Alberto Mart’nez has successfully completed a very difficult task. He has written a book concerning various myths about the history of science that will be very interesting to, and understood by, a generally educated reader. At the same time, his scholarship is so careful that the book will be of value to professional historians and philosophers of science. The episodes, which range from Galileo to Einstein, are fascinating and well chosen. I strongly recommend this book.
Was Darwin really inspired by Galapagos finches? Did Einstein’s wife secretly contribute to his theories? Did Franklin fly a kite in a thunderstorm? Did a falling apple lead Newton to universal gravity? Did Galileo drop objects from the Leaning Tower of Pisa? Did Einstein really believe in God?
Science Secrets answers these questions and many others. It is a unique study of how myths evolve in the history of science. Some tales are partly true, others are mostly false, yet all illuminate the tension between the need to fairly describe the past and the natural desire to fill in the blanks.
Energetically narrated, Science Secrets pits famous myths against extensive research from primary sources in order to accurately portray important episodes in the sciences. Alberto A. Martinez analyzes how such myths grow and rescues neglected facts that are more captivating than famous fictions. Moreover, he shows why opinions that were once secret and seemingly impossible are now scientifically compelling. The book includes new findings related to the Copernican revolution, alchemy, Pythagoras, young Einstein, and other events and figures in the history of science.
Did Galileo really study gravity by dropping objects from the Leaning Tower of Pisa, as many of us learned in school? According to science historian [Alberto A.] Martinez, a rich variety of tall tales, myths, and fictitious accounts have congealed around famous scientists 'like plaster, paint, and acrylic gloss.' In a laudable effort to separate the fragments of truth from the hype surrounding a number of eureka moments in the history of science, Martinez skillfully reveals how even the best biographers and writers make plausible but incorrect connections between historical events and often rely on their imagination instead of the facts. VERDICT: Martinez's more truthful reconstructions of these mythlike stories about Newton, Einstein, Darwin, and other scientists are only a starting point for a fascinating analysis of the historical and social factors that created these legends and keep them alive. This book should be required reading for all college science majors. The author's meticulous and engaging use of historical evidence will also appeal to history of science enthusiasts.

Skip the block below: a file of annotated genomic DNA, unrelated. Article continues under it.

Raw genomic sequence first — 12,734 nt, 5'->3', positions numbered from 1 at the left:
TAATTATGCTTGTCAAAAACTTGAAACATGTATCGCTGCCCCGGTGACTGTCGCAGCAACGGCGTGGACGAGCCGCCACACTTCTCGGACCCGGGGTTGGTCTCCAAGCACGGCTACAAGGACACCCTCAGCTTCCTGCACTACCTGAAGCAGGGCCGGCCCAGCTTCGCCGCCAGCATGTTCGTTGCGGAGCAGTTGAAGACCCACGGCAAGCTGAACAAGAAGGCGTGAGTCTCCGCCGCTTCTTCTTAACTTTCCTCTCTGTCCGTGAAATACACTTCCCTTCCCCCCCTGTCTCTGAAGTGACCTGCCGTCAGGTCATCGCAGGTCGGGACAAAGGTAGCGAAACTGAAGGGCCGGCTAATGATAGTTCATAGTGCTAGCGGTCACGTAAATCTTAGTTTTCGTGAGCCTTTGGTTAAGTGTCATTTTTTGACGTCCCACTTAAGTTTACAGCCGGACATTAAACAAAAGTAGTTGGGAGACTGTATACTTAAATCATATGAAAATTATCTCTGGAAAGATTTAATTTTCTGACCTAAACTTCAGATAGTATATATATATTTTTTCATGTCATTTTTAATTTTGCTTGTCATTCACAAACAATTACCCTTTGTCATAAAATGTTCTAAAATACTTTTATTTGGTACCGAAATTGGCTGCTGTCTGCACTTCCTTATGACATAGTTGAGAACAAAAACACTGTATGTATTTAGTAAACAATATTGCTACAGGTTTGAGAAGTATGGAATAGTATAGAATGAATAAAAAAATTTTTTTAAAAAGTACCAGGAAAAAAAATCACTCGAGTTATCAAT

Martinez does four valuable things in this book: he refutes several well-established myths and misunderstandings in the history of science, he finds a common thread to many of the older myths in a hidden history of Pythagoreanism, he shows how to detect such mistakes in the work of others, and how to avoid them in one's own work. It is at once a work of solid scholarship and an education in how to do history of science and it can be read with pleasure and excitement by anyone who cares about the place of science in the modern world.
Martinez has pointed his finger at interesting and often unexplored aspects of science history: Our urge to know leads us to interpolate facts and interpretations into history in a process of speculative invention. These interpolations get picked up, recycled, reinforced, and evolve until we cannot separate fact from fiction any more. Pythagoras is the patron saint of this process. It is more enjoyable to disentangle real history from these interpolations—and to understand why these interpolations were made in the first place—than to accept them and live with them. Myths, after all, are meaningful, and as meaningful can be explored.
Alberto A. Martínez is associate professor of history at the University of Texas at Austin. He is the author of Science Secrets: The Truth about Darwin’s Finches, Einstein’s Wife, and Other Myths; Kinematics: The Lost Origins of Einstein’s Relativity; and Negative Math: How Mathematical Rules Can Be Positively Bent.